Now we come to the climax and the Storm King. Storm King steals the show in the few scenes he’s in. Liev Schreiber does a fantastic job voicing the villain with comedic flare. Storm King is a character whom likes to have fun as he’s ruling over the masses, and it shows. Unfortunately, the climax doesn’t do him full justice. Now, him mainly appearing in the climax as build-up can be a good thing  – if the film delivers something exciting. We do get some good dialogue from the King, and the obligatory ponies-uniting scene to put an end to his reign. But there’s no real battle. There’s virtually no showdown with the antagonist. The show has had better climaxes. In “Twilight’s Kingdom – Part 2,” Twilight battles Tirek; magical beams are shot and Twilight is thrown into a mountain. Keep in mind, that “Twilight’s Kingdom” was aired as TV-Y. The Movie has a film budget and a PG rating, and yet has a mediocre climax in comparison. It’s not terrible, but with how little the Storm King appears, more was needed. (I recommend reading the prequel graphic novel; it shows more of Storm King’s character and motivation which you won’t really find in the film.)

One of the greatest aspects of the show is its emphasis on quality music. You’ll find many amazingly written tunes in the film as well. As an example, part of the lyrics of the song, “We Got This Together” is: “I am the princess of friendship – But that is more than just a crown.” This speaks volumes on the type of character Twilight is, and the responsibly she carries. Daniel Ingram has been composing heartfelt songs for the show for years. He continues that quality work in the film, along with every other artist who worked on the soundtrack. Tempest also has a song as she explains her emotional backstory on how her horn became broken. The background themes are also great. The soundtrack overall is an A+.

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Overall, My Little Pony: The Movie does the show justice. It features all the great characters longtime fans have come to love throughout the years. The story is a classic adventure filled with memorable new characters. Tempest is a highlight, and no one will soon be forgetting the laughs they had while watching Capper. Like the show, the film  deals with different themes. It deals with the power of friendship, losing faith in friendship, broken friendships, and of course the fight against evil. Quality writing is abound. There are a few gripes. Twilight is portrayed as severely weak throughout the film. The climax was more on the mediocre side, and the Storm King, though a great character, was given too little screen time and not enough payoff. These things shouldn’t wreck your enjoyment of the film however. My Little Pony has become a brand associated with quality. The Movie is a story filled with the quality message of friendship.

8.5/10

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My Little Pony: Equestria Girls – Legend of Everfree Review

Equestria Girls returns with its fourth installment. This one introduces a few new things for the spin-off franchise. The first thing is of course that it released on Netflix. (In the US anyway, it was broadcast in Brazil about a week ago on TV.) The first two films had theatrical releases while the third went straight to TV. It’ll be interesting to see what the future holds for MLP on Netflix. (Who knows, if the show for some reason goes off Discovery Family we could see new seasons on Netflix.) The biggest new story aspect is the debut of this world’s version of the Everfree Forest. Legend of Everfree is another solid entry. It’s not as strong as the last film, but fans will definitely find a lot to like.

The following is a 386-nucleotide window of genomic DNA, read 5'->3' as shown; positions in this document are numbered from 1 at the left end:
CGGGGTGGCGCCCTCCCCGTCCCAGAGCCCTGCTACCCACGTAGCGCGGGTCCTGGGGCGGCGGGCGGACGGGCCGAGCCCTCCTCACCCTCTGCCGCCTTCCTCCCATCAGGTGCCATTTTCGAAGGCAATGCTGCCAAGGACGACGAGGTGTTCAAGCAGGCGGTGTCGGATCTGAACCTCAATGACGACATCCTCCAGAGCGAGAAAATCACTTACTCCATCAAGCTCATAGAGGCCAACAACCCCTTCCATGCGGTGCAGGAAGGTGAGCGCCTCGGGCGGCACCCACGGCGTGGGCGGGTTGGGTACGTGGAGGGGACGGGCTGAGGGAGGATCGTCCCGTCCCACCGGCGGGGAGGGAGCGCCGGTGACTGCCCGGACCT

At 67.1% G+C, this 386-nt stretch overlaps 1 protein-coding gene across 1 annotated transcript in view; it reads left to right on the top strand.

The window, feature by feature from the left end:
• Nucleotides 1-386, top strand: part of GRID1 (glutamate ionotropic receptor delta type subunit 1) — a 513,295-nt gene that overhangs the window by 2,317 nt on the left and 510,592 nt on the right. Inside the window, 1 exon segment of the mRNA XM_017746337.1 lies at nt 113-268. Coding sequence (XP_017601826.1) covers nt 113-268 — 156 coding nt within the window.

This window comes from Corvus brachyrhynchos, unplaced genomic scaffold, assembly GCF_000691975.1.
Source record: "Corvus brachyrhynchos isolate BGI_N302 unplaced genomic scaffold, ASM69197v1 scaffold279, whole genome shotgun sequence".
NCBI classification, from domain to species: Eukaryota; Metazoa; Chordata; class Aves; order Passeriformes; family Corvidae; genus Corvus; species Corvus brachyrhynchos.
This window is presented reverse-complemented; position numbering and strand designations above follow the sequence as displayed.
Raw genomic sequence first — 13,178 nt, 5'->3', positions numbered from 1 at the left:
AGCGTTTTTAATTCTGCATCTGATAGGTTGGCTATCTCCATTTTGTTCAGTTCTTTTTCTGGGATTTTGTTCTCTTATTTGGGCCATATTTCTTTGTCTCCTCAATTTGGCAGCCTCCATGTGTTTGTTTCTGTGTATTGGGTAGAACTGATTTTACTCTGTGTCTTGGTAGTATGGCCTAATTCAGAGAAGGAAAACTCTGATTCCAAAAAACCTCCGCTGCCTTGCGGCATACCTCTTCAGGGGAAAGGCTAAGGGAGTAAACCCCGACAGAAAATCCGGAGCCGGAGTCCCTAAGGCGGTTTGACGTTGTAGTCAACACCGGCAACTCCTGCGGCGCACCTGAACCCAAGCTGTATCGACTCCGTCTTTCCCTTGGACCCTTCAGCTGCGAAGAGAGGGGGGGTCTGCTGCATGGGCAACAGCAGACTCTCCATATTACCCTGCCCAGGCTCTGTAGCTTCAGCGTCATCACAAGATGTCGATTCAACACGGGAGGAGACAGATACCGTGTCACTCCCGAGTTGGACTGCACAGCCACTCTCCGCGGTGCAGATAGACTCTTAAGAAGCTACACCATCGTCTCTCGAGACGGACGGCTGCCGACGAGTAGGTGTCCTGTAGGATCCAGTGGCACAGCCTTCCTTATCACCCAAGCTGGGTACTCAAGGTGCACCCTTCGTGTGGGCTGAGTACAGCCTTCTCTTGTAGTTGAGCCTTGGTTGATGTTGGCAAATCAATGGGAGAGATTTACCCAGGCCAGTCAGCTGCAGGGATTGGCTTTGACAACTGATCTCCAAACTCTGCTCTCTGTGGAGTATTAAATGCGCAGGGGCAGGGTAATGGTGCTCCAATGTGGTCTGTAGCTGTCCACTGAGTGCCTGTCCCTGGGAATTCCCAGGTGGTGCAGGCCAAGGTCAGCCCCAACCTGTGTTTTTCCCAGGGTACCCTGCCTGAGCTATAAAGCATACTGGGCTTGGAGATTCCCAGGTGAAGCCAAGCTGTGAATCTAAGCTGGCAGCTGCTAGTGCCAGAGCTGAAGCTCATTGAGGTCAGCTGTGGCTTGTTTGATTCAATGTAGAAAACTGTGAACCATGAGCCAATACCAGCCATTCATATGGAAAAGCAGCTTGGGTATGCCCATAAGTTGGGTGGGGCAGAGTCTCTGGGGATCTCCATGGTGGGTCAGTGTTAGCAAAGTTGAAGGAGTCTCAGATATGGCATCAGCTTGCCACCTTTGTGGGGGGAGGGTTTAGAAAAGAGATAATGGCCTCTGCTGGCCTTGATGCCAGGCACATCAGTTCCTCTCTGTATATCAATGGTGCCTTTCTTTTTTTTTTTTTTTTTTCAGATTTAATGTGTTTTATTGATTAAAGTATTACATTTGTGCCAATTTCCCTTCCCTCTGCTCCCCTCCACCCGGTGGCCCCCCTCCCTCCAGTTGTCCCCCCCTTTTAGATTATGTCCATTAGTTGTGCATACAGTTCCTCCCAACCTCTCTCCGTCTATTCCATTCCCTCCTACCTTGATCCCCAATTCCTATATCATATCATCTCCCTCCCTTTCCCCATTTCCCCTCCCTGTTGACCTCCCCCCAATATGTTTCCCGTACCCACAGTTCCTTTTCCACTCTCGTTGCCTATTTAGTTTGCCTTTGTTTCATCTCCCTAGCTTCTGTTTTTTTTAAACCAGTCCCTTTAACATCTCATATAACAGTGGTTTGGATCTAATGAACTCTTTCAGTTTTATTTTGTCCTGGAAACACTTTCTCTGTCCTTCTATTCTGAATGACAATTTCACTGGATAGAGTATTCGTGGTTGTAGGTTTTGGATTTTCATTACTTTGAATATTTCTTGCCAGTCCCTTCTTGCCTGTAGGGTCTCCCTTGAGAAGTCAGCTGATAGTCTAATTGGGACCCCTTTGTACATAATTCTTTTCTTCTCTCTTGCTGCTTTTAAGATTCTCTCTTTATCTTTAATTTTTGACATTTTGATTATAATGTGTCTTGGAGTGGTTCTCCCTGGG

Official synopsis: When Canterlot Highschool goes on a trip to Camp Everfree, they’re surprised to find a magical force is causing strange things to happen around camp. With the help of the Mane 6 and especially Sunset Shimmer, Twilight Sparkle must confront the dark “Midnight Sparkle” within herself  and embrace her newfound magical abilities to save the camp.

Legend opens up with a strong dream sequence: Twilight being taunted by her darker self Midnight Sparkle from the previous film. This is a continuing element of the story until the climax. Even though the concept of keeping an evil version of one’s self at bay is nothing new, it will always be an engaging character arc. The viewer can see the terror on Twilight’s face in the final act as she’s forced to use her magic. As the one thing she’s been fearing is coming true: Midnight Sparkle taking over, her friends jump in and throw her some encouragement. Quotes such as “You are a light Twilight!”and “We’ll be here, no matter what!” were powerful and showed what kind of positive impact good friends can have. MLP never fails to showcase what friendship is supposed to look like in the real world.

As the title states, the core story takes place in the Everfree Forest as Canterlot High goes on a camping trip. The previous three films took place completely at school, so the green was a nice change of scenery. The plot moves at an okay pace. There are a few aspects of the writing that bring down the score a bit. For one thing, Filthy Rich is painfully generic. His pony counterpart didn’t seem to be that pretentious. Yes, the idea is to portray the person who only cares about profit. But, there are better ways to do that than the unrealistic portrayal here.

The bigger negative is that the writing decided to add another romance. Twilight (pony) liking Flash Sentry in the first Equestria Girls was incredibly forced, but even that was better than what is seen here. Timber Spruce isn’t a bad character, but the viewer has to question him right away flirting with Twilight. (Camp seems like a scary place if the counselor goes ahead and decides to flirt with one of the students almost instantly.) The writing attempts to develop this romance subplot throughout the duration, but it never works. All this happens over the course of just two/three days; by that night Twilight and Timber are just about to kiss before being interrupted. Again, all that happens in such a short amount of time. The romance aspect wasn’t needed and brought the story down every time it appeared. The only clever parts about it were the friends’ reactions.

The only other main negative with the writing is that there’s a missed opportunity. Everfree Forest is where Zecora lives in the pony world, so it would have made sense to introduce her here. Sadly, she’s nowhere to be seen. Moving on to the positive aspects, the writing aside from what was previously listed contains the quality viewers have come to expect from the franchise. From excellent humor (Rarity’s campfire story on “same color family” was ingenious) to iconic friendship speeches, there are a lot of great things to find here. The best part is the portrayal of Sunset Shimmer.